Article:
Samuel Colt died in 1862. The structure that stands today is mostly an 1867 reconstruction, an effort spearheaded by Elizabeth Colt following a disastrous fire in 1864. The reconstruction is similar in design to the original building. Three-and-a-half stories of brick are accented with brownstone. The primary mass, parallel to the river, has a gable roof that is crossed by five gables, the center of which projects to form an entrance vestibule. On the top story, under each gable, two arched windows are flanked by round windows; the remaining stories feature large, rectangular windows. The ground level has been altered, and what was previously a basement is now exposed, with bridges added to permit crossing. At the center, below the dome, several steps lead up to an arched doorway trimmed in brownstone. The blue onion dome, perched on a circle of white columns, is studded with gold stars and topped by a figure of a rampant colt on a gold sphere, the company insignia, which represents the domination of Colt over the world. (The current dome is a fiberglass replica of the original wooden structure). Each floor of the East Armory contains a 500 × 60–foot room, with rows of 60 cast-iron columns originally supporting line-shafting, powered by a 250-horsepower steam engine. When Mark Twain visited the East Armory in 1868, he noted that “on every floor is a dense wilderness of strange iron machines that stretches away into remote distances . . . all the imaginable and unimaginable forms of mechanism.”
The architecture of Colt Armory has rational proportions, utilitarian elegance, and cosmopolitan inflection. Its elegance contrasts with the violent legacy of the firearms manufactured here, as Colt’s revolver became an icon of the triumph of the American frontiersmen over Indigenous people in the Americas. Images of the battles that figured in this history were engraved onto the cylinders of Colt revolvers, serving as advertisements for the firearms and highlighting the complicated legacy of Manifest Destiny.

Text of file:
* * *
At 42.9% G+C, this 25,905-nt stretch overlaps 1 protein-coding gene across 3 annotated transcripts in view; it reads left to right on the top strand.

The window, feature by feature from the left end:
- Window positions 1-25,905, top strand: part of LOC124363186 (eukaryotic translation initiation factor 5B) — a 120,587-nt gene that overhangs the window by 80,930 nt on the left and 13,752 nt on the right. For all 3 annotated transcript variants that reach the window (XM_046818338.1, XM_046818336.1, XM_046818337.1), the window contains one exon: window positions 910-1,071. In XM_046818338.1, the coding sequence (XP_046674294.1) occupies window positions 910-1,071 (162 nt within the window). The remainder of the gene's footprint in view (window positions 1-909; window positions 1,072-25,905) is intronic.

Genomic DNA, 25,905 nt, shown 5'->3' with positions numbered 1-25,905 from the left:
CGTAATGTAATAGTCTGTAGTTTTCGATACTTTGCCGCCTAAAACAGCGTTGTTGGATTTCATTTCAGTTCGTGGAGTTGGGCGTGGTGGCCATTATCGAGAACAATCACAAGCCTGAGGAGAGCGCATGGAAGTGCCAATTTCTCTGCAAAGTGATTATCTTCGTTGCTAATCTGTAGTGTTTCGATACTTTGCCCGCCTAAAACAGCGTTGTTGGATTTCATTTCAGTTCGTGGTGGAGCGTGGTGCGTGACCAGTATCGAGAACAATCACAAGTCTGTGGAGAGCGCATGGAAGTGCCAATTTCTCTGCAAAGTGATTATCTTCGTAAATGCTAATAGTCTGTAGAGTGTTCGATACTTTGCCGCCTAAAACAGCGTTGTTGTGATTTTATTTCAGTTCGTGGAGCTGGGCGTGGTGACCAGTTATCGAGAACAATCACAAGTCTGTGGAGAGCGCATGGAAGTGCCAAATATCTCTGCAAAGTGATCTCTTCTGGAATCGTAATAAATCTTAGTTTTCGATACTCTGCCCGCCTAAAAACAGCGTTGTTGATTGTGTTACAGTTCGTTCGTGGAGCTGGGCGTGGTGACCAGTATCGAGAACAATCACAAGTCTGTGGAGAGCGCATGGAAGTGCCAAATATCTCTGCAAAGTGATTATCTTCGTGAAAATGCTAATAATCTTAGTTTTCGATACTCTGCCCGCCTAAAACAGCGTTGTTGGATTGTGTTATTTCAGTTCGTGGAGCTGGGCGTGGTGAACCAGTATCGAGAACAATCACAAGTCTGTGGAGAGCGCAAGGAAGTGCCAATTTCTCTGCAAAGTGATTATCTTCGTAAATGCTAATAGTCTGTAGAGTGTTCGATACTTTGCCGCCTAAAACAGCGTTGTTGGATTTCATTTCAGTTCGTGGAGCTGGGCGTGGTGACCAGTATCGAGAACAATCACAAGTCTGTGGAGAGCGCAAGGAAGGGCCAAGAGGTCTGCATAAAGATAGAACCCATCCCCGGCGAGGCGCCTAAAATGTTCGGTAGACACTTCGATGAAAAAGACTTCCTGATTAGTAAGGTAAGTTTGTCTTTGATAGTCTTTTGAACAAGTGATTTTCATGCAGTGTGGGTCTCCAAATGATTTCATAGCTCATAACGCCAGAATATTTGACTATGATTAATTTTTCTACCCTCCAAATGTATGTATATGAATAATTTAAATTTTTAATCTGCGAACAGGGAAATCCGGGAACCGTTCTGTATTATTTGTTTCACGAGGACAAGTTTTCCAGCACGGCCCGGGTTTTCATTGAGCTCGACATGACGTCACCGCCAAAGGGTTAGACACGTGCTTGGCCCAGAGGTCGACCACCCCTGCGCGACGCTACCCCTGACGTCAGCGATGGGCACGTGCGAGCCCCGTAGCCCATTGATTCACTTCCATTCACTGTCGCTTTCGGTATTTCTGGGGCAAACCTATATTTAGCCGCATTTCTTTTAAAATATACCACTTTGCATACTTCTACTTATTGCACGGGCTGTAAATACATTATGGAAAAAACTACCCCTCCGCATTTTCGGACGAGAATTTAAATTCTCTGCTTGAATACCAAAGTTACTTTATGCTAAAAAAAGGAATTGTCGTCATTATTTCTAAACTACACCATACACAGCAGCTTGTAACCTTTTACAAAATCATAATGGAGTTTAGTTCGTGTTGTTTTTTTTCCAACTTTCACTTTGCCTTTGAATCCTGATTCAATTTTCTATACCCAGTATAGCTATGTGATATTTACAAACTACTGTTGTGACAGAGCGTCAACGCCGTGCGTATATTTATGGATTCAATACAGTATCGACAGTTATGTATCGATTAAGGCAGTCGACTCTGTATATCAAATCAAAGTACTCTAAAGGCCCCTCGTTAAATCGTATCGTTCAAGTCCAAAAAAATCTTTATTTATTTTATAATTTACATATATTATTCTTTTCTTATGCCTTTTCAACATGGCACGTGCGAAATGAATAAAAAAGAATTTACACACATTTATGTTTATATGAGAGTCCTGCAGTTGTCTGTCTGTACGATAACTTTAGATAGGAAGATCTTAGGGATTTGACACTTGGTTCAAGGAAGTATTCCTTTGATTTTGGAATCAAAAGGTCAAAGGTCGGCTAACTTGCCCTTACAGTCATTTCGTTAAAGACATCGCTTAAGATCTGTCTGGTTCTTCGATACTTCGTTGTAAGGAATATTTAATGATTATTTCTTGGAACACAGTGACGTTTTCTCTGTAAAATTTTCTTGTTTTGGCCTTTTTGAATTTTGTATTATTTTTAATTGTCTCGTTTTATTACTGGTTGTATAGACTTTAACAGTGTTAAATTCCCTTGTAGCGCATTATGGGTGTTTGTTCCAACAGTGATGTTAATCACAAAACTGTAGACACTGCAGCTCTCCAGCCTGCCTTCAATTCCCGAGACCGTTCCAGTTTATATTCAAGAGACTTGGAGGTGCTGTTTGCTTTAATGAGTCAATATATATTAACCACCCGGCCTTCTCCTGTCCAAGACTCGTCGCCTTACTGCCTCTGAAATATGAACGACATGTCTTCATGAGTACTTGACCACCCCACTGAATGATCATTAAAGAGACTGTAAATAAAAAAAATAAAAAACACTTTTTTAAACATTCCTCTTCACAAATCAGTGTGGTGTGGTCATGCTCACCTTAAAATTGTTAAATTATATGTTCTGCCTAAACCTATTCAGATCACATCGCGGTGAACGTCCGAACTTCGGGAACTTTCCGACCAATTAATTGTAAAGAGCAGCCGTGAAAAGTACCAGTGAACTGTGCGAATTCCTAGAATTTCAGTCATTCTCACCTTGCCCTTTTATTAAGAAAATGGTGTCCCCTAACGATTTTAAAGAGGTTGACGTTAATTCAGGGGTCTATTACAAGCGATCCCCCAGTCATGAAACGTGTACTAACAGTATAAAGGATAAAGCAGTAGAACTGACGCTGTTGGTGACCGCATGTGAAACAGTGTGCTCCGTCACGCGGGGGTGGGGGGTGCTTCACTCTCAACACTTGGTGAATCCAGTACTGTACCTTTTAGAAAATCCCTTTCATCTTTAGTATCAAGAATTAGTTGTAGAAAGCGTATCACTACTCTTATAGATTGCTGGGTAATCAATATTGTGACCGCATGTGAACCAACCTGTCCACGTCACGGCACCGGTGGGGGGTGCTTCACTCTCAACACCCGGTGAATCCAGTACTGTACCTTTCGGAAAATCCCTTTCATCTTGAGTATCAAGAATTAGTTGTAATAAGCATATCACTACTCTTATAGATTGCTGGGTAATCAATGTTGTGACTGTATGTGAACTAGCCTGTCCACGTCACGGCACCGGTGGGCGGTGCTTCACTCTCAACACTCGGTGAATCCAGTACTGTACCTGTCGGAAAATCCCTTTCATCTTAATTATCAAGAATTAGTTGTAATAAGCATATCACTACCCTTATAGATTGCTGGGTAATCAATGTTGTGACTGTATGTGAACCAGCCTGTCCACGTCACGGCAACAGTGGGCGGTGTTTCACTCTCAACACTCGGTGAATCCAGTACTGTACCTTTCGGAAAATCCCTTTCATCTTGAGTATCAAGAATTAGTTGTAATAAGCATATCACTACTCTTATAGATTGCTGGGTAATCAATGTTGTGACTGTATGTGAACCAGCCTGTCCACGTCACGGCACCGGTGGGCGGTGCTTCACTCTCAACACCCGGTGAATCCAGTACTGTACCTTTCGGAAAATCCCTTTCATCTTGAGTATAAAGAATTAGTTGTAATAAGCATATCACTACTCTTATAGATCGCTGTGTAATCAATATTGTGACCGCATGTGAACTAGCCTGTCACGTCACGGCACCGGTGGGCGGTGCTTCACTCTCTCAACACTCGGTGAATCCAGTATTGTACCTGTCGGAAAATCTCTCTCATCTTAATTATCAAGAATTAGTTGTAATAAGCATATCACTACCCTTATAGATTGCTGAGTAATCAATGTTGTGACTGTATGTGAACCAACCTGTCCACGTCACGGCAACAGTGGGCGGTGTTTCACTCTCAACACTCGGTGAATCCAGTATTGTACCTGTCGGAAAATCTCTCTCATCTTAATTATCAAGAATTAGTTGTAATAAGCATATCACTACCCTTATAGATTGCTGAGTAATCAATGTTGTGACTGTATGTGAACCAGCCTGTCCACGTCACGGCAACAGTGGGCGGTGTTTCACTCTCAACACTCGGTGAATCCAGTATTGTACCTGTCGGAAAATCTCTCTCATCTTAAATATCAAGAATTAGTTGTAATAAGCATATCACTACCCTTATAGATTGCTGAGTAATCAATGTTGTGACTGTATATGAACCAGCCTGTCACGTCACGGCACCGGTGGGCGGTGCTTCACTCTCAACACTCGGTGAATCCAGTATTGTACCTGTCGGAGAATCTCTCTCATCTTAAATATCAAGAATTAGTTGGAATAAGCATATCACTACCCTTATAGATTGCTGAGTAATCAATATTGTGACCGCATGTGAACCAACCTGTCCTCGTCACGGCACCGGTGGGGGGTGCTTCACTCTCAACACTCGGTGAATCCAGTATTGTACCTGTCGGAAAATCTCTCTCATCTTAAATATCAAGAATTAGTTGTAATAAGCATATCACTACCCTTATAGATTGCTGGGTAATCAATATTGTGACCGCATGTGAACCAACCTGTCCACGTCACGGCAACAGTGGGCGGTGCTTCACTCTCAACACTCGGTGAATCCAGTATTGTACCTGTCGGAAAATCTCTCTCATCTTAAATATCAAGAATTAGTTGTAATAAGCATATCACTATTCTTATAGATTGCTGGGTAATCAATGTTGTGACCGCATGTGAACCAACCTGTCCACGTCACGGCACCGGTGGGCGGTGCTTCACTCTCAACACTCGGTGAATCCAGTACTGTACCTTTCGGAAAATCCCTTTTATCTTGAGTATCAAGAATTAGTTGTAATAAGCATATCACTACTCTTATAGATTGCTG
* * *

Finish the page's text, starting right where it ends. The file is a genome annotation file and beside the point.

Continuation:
Like many post-industrial American cities in the twentieth century, Hartford has faced periods of downturn. The East Armory has been redeveloped, and now accommodates a high school and commercial businesses, but is still under renovation, with much of the north side and top floor unused. The South Armory now hosts a brewery, coffee shop, and offices, while the North Armory has been renovated into apartments. The National Park Service is pursuing a land transfer for Buildings 8 and 10 and has plans to open a visitor center and to operate Coltsville as a “partnership park,” collaborating with public, private, and nonprofit organizations to permit further redevelopment and conservation of the area. There is a richness of architectural and historical significance at Coltsville, and efforts to preserve, interpret, and make public the stories of Colt Armory will be a valuable historical resource for future generations.
Cooper, Carolyn C., and Robert B. Gordon. "‘Sam and Elizabeth: Legend and Legacy of Colt's Empire’: An Exhibition Review." Winterthur Portfolio 32, no. 4 (1997): 275–84. http://www.jstor.org/stable/1215194.
Davis Brody Bond Architects. Colt Armory: Coltsville National Historical Park—Space Planning and Programming Study. Hartford, CT: National Park Service/Coltsville National Historical Park, October 26, 2018.
Hosley, William. Colt: Making of an American Legend. Amherst: University of Massachusetts Press, 1996.
Long, Andrew (Park Ranger, Coltsville), interview by author, Coltsville, Hartford, CT, 29 July 2019.
Schroer, Blanche Higgins, "Colt Historic District," Hartford County, Connecticut. National Historic Landmark Nomination Form, 1977. National Park Service, U.S. Department of the Interior, Washington, D.C.